The royal family of Spain with daughter Leonor, Princess of Asturias
An exploration of Léonor de Guzman's lineage through the Spanish Monarchy
By Jeremy Johnson, Dramaturg
The title character in Donizetti’s La favorite was a true historical figure in medieval Castile, with whom King Alfonso XI had ten children. While the opera’s title implies—to present-day English speakers—that Léonor de Guzman was the king’s favorite mistress out of many, she was in fact his only mistress (he was married to Maria of Portugal, with whom he had two children). The term “favorite” refers to a specific role, one in which a mistress to the king holds significant lands and has influential political sway. Léonor de Guzman was being primed for queenship in their very public, scandalous affair. Much to the dismay of the nobility, she held many important lands and castles throughout the Kingdom of Castile.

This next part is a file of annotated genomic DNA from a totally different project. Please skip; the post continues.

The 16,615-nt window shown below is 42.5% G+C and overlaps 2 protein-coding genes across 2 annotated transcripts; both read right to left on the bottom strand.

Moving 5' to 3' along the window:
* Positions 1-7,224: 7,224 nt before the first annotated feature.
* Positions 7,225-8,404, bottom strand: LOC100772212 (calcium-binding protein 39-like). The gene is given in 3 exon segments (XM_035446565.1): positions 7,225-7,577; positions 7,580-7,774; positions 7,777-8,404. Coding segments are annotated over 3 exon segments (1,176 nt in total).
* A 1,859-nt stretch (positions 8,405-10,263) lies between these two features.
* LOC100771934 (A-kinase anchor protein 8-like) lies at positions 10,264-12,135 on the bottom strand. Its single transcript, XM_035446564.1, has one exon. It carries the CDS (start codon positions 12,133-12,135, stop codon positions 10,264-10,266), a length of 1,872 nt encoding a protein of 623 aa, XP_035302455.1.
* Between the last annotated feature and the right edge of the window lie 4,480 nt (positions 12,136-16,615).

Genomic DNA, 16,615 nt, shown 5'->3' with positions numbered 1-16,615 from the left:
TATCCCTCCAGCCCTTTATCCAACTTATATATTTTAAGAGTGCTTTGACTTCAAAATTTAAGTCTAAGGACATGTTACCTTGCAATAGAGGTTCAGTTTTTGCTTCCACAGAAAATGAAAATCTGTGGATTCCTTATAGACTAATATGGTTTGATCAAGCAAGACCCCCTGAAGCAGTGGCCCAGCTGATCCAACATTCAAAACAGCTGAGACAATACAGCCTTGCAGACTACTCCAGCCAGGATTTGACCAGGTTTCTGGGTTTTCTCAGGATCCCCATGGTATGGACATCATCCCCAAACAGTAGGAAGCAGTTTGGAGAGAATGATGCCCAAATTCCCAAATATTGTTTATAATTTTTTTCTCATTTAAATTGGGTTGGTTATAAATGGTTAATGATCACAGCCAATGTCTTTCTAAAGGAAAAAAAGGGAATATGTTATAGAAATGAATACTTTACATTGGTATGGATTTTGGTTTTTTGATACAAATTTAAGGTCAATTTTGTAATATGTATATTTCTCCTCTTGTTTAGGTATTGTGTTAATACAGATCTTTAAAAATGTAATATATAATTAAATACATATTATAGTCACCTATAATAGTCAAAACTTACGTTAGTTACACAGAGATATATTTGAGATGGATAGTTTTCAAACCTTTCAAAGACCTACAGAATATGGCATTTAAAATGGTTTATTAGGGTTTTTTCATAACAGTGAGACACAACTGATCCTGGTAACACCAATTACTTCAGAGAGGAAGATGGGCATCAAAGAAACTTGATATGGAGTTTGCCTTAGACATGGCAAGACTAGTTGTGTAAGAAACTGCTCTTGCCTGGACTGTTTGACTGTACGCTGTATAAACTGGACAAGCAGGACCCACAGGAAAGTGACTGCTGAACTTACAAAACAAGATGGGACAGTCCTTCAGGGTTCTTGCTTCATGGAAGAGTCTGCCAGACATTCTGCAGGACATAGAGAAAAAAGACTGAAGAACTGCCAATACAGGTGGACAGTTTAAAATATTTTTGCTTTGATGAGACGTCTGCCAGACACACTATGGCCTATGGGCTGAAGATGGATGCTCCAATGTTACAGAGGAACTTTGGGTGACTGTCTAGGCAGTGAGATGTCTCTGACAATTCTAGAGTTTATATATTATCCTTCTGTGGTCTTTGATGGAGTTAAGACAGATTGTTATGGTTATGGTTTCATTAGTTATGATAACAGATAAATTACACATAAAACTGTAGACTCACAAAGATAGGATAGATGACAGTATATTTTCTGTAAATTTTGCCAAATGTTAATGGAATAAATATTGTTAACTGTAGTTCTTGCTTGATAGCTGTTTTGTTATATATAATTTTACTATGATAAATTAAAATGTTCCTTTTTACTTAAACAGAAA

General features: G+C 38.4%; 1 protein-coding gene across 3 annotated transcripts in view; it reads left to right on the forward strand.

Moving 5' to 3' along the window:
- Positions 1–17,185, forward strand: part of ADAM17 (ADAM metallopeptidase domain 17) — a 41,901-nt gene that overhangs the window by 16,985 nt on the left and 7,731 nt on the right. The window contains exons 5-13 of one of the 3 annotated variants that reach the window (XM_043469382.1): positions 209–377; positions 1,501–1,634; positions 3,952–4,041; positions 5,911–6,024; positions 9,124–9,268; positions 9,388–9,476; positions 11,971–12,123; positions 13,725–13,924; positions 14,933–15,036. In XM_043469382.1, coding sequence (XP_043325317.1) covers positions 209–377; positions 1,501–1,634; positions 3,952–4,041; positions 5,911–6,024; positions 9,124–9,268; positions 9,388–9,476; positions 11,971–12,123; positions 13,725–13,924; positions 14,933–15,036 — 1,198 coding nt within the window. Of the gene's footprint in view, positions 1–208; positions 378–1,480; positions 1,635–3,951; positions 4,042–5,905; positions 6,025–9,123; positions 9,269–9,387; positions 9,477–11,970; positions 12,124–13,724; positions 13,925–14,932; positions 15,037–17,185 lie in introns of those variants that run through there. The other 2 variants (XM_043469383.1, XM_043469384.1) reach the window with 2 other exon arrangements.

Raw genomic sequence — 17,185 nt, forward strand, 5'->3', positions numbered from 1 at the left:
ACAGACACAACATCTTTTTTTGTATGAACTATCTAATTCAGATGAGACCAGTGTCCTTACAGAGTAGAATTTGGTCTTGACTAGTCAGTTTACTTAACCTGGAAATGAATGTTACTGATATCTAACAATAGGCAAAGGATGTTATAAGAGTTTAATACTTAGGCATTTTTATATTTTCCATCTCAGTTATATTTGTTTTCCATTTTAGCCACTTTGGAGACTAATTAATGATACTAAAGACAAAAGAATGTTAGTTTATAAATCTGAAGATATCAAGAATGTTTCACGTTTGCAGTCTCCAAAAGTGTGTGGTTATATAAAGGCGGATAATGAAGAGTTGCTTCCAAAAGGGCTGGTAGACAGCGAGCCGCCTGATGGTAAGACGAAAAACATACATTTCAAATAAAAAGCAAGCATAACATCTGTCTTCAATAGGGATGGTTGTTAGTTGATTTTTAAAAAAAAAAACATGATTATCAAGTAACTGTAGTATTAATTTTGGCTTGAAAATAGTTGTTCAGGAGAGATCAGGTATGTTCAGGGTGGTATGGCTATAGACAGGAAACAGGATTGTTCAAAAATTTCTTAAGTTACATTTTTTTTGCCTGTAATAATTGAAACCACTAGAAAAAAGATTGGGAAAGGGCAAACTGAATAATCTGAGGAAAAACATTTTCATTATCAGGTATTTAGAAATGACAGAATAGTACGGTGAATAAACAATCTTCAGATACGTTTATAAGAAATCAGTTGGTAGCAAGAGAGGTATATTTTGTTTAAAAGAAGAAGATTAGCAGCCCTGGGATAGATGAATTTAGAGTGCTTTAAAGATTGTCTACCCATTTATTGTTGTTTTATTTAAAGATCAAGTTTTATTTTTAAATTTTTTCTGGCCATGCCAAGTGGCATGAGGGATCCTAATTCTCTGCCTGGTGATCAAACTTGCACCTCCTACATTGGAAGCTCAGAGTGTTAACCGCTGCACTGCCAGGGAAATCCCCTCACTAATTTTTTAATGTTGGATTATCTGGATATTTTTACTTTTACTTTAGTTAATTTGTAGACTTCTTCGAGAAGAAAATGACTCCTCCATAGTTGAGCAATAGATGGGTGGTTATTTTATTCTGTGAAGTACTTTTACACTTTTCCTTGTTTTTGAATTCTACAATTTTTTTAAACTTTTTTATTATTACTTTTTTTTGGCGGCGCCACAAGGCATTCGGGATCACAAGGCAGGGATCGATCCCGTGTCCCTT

While the opera ends with the title character’s death (no surprise there!), the historical Léonor outlived King Alfonso XI. After his death, Queen Maria had Léonor arrested and executed, not just for revenge, but also to further delegitimize the children she had with the late king. When King Alfonso XI died in 1350, his only living son with Maria became king, Pedro I. Alfonso’s oldest living son with Léonor was Enrique II; he retained the support of much of the Castilian nobility who saw in him a much weaker and more pliable monarch than Pedro. For 19 years, Pedro and Enrique waged a war of succession, the Castilian Civil War, until Pedro was finally assassinated at the hands of his half-brother. Léonor’s son became the official king of Castile in 1369 and Léonor’s lineage can be traced directly to the current Spanish monarch.